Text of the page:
To earn the mantle of ‘Chippy Hero’, a strict set of criterion must be met.
That is, the player in question must have a suitably bizarre back-story, a taste for controversy and generally exhibit a certain je ne sais quoi that endears him to the Chippy faithful. Skill, ability and prowess are important but, ultimately, subsidiary factors.
Therefore, it is apt that our first Chippy hero is a Romanian wonder kid who found himself on the banks of the river Ness.
Arise Chippy Hero number one, Marius Niculae.
As with all good Chippy cult figures, before arriving on these shores Mr. Niculae had an impressive, if not prodigious, background.
Niculae made his first team debut for his boyhood club Dinamo Bucharest at 15– the third youngest player in Romanian top-flight history.
After amassing 44 goals in 100 games for Dinamo and being runner-up in the Romanian footballer of the year in 2001, he caught the attention of scouts across the continent. His size, power and direct playing style epitomised the No.9 role and had already earned him the nickname Săgeată (the ‘Arrow’ in Romanian).
Sporting Lisbon convinced the young Arrow to move to Western Europe for around €4.5million (which in 2001 was not a meagre charge). Although he had his moments at Sporting – most notably, winning a league title and playing in a UEFA cup final – his time in Lisbon was marred by injuries and stuttered to a stop.
After a season at Standard Liege and a disappointing spell at Mainz 05, where he scored 0 goals in 160 minutes of football for the Bundesliga outfit, the Arrow was teetering on the footballing abyss.
So, what next for the Romanian?
It was clear that the top clubs were simply not interested in him anymore – but he didn’t want his journey to end just yet, for he had fallen deeply in love with Western Europe.
His next move made complete sense then. Clearly, his appetite for fast-paced, passionate football and liberal democratic governance could only be satisfied in one place: the fastest growing city in Western Europe, Inverness.
In the summer of 2007, shock-waves reverberated from the Black Isle to Bucharest after it was announced Niculae had signed for Inverness Caledonian Thistle.
Although Niculae moved on a free transfer, this was a huge signing for ICT. Never had Caley paid so much money for someone to play football – around £4000-a-week no less. Mass hysteria ensued and the Press and Journal was awash with the Romanian’s face.
Initially, Niculae’s work permit was rejected. However, riding on this wave of hysteria over the Romanian, a fan petition helped push the paperwork through and big Marius finally got the green light at the Tulloch.
After all the hype, speculation and administrative misnomers, could the man from Bucharest deliver in the Sneck?
Well, disappointingly, it took him until December to score in the league – fears over a Romanian dud started to emerge. But once the Arrow broke his duck, it didn’t rain but it poured.
Braces against Killie, Celtic and Hearts soon followed and under the guidance of the new manager, Craig Brewster, Niculae was simply bulldozing defences with his bruising power and textbook No.9 play – all of which earned him the December player of the month award.
Despite this flurry of goals, come Easter, the Romanian had dried up. Marius ended the season with 10 goals in all competitions – a decent return with some outstanding performances, but fell slightly short of the hype.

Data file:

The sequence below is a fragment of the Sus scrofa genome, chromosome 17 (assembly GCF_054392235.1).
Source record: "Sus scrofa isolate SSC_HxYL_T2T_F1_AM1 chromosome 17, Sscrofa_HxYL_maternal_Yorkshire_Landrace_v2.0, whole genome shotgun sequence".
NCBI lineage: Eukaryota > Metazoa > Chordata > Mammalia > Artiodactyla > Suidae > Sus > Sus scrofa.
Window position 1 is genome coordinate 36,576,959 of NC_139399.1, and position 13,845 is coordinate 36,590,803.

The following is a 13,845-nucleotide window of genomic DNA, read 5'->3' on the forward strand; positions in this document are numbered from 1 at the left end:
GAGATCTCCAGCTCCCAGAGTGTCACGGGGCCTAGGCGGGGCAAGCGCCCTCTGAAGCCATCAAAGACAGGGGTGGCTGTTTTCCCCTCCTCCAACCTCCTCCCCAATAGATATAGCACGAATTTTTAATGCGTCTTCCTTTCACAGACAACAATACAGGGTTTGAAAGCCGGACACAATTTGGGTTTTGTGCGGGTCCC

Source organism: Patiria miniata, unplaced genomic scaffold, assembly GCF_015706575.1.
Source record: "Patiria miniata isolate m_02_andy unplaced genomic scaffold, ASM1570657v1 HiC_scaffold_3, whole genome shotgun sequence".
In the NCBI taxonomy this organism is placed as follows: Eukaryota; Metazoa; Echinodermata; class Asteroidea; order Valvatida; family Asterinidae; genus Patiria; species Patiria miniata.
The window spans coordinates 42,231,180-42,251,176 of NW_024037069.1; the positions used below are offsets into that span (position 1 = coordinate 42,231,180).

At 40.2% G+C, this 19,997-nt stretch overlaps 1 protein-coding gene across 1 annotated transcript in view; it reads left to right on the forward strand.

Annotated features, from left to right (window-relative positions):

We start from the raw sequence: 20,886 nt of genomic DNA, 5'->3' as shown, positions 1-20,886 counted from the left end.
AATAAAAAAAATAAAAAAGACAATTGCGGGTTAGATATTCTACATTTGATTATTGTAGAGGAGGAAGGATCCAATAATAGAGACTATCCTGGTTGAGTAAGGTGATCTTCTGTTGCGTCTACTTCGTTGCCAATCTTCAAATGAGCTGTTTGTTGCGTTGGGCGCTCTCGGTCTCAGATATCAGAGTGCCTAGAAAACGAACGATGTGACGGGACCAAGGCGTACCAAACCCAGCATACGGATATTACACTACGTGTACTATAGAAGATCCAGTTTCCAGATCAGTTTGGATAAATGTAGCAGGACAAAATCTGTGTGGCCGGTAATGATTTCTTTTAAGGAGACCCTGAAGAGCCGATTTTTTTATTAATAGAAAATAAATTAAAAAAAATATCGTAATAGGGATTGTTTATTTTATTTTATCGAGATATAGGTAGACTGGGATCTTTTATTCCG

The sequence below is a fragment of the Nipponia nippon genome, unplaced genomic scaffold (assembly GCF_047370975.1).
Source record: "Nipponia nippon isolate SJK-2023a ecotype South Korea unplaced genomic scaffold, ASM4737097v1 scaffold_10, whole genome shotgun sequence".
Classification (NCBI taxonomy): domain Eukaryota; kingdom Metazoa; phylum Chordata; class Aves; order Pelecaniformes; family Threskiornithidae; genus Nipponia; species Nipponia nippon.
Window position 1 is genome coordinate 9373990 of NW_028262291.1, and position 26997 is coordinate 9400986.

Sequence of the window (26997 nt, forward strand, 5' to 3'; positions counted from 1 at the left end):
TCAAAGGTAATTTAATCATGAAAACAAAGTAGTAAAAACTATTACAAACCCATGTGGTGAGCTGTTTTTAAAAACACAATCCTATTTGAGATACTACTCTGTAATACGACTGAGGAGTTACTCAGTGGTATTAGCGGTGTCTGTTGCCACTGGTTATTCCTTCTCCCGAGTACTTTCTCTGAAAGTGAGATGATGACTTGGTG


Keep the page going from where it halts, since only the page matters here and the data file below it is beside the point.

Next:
Safe to say, Niculae only showed flashes of the form that made him a hero in his native Romania.
This made it even more surprising that he had managed to bag himself a spot in the Romanian squad for Euro 2008. National team manager, Victor Pițurcă, obviously felt that Niculae’s 10 goals against the likes of Motherwell, Gretna and Falkirk was enough proof that he was the man to unpick the Dutch, Italian and French defences.
Tragically, just as the Caley Jags were catching feelings for the enigmatic Romanian, it became blindingly clear that the club simply could no longer afford Marius Niculae. His time at the highland capital was up after a single season.
Administrative and financial quandaries aside, the Arrow maybe didn’t have the lasting effect on Inverness as many had hoped.
Perhaps that is why he decided to leave his mark via legal action – taking the club to court over unpaid compensation in the region of £130,000. Caley Thistle won the case in the end but their relationship with Niculae was somewhat soured.
For the ICT fans, Marius Niculae was a bit of a whirlwind love affair. This was a tale of love, heartbreak and pride: their highest-earning hero firstly fired them to 9th in the league, then he took them to court and was then selected to play at the Euros – one of the few SPL players to do so.
Overall, the Arrow gave plenty of bang for those bucks.
After Euro 2008, where he made 2 appearances in Romania’s 3 games, Niculae ventured home. Met with a hero’s welcome, Marius re-joined Dinamo Bucharest for a healthy €500,000 – a record-breaking sale for Caley Thistle.
Despite interest from German club Kaiserslautern, the Arrow couldn’t resist the lure of home comforts and the loyal Dinamo fans he loves so dearly. About the move, Niculae said: “I have big emotions because I missed my dogs”, referring to Dinamo’s Red Dogs nickname.
Post-Caley, Niculae’s twilight years were fruitful – winning two more trophies with Dinamo, donning the armband for his country and taking brief sunny sabbaticals in Greece, Turkey and China. Finishing his career with a total of 48 international caps, 131 club goals and 7 trophies, many say ICT were lucky to have Niculae.
Despite the ill-spirited court cases and sometimes lacklustre performances, the Chippy believes that Scottish football was blessed to have the Romanian Arrow ply his trade on our shores.